Horseshoe Bay, Bermuda

Our boat docked in the Naval Dockyards today with the Captain’s annoyingly pleasant voice waking us from a sound sleep, announcing that we could now get off the ship. It was 8:02. So we rolled back over and waited for a proper good morning–room service, honeymoon breakfast in bed. Strawberries crowded with real whipped cream, a mountain of danish, eggs, bacon, french toast, coffee, tea and two orange juices in fancy glasses (which would momentarily be soaking into the carpet). The comedian last night made an amusing point–after 18 hours of available meal time at seven different restaurants, how can you honestly call room service and sound convincing?

After a harrowing bus ride through Somerset (yes, worse that Somerset, NJ), we arrived at Horseshoe Bay, famous for it’s pink sand beaches. Bermuda is almost completely surrounded by Coral Reef that protects the island from hurricanes and has sent many ships to their grave. This pink coral gets washed ashore on the south beaches, giving the sand a pink hue. Further up the beacch the coral is bleached by the sun, creating a gentle transistion from pink to white, the opposite of my back, which has quite savagely transformed from white to pink.

The pristine beaches are punctuated with porous, sandstone-like rocks that create secluded grottos that begged to be explored. This time Clark took the lead, scrambling up precipices and over boulders while Lewis fumbled with his cameras.

There is a gigantic storm cloud menacing us about 30 miles off the coast. Maybe rain?

Rain. Hard, pelting rain that felt like hail on our toasted backs. It ran down warm and we wouldn’t have even cared if it weren’t for the cameras we had with us. After a long, squeak-and-slosh trek up the hill to the bus stop, we found out from some locals that a fire at the only power plant on Bermuda had caused an island-wide power outage. That would explain why the bathrooms were all locked closed at the beach.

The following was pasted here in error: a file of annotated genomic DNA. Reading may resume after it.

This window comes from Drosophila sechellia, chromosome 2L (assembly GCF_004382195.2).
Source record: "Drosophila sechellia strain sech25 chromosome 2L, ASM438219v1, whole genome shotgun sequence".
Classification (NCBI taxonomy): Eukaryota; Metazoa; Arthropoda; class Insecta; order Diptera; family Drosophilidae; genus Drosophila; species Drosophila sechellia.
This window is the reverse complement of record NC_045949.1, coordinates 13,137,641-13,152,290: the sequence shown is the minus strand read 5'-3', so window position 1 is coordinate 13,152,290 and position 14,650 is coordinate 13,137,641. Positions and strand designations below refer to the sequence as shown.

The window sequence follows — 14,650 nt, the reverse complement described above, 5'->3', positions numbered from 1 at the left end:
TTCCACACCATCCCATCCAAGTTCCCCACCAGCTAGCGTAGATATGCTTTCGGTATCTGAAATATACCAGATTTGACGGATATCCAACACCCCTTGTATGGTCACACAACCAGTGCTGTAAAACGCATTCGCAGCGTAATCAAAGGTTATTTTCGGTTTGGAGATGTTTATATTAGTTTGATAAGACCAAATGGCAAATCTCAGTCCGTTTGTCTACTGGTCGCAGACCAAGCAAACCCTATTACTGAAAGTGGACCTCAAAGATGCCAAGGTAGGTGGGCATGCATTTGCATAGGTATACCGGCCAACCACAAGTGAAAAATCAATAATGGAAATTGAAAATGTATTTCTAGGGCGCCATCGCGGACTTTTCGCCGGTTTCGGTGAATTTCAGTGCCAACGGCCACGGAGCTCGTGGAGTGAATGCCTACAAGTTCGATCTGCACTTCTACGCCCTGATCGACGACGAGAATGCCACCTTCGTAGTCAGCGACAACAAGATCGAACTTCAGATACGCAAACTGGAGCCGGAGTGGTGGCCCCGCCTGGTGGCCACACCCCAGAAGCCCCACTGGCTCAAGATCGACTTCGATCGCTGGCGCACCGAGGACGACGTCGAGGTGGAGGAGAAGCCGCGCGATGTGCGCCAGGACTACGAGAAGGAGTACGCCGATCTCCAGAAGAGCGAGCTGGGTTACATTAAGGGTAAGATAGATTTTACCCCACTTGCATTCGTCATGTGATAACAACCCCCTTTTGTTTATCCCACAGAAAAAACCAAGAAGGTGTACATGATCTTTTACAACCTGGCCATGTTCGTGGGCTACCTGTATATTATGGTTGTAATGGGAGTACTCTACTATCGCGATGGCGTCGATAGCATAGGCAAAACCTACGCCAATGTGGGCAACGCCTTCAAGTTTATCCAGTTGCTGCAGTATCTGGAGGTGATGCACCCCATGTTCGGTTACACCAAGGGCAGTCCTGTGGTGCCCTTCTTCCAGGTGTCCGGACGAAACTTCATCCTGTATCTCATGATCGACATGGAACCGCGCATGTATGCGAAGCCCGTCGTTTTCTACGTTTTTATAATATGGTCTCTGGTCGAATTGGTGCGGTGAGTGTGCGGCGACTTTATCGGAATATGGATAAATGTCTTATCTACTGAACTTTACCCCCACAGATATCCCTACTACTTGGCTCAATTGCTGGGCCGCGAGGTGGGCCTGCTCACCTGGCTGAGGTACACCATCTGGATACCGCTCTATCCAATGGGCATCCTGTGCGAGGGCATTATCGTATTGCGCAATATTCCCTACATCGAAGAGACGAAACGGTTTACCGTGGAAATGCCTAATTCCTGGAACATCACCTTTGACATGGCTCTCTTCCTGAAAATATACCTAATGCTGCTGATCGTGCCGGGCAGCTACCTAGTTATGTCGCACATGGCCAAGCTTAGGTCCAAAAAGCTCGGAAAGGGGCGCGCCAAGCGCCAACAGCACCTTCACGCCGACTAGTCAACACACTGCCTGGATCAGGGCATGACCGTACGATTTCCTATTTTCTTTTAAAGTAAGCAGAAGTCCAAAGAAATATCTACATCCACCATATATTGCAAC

In a way it was good for them. The Bermudians can’t dig wells because the limestone the island is made of can’t hold a water table, so they drink rainwater, literally. All the houses in Bermuda have white roofs; they paint them with a limestone based paint that acts like a filter for the rainwater, retarding algae growth and filtering out acids. The water is then channeled into large underground holding tanks where it is pumped up when needed. So the rain was a welcome end to a month long drought they had been facing; you don’t want to hit the debris on the bottom of your water tanks.

On the other hand, no power is no power. And no power means no tourism. And no tourism means no money. Enough said.

But still their indubitable courtesy kept them laughing, waving at friends, punching knuckles with chums and stopping to take a picture of tourists who could head back to the cruise ship and take a nice, long shower. That’s kindness.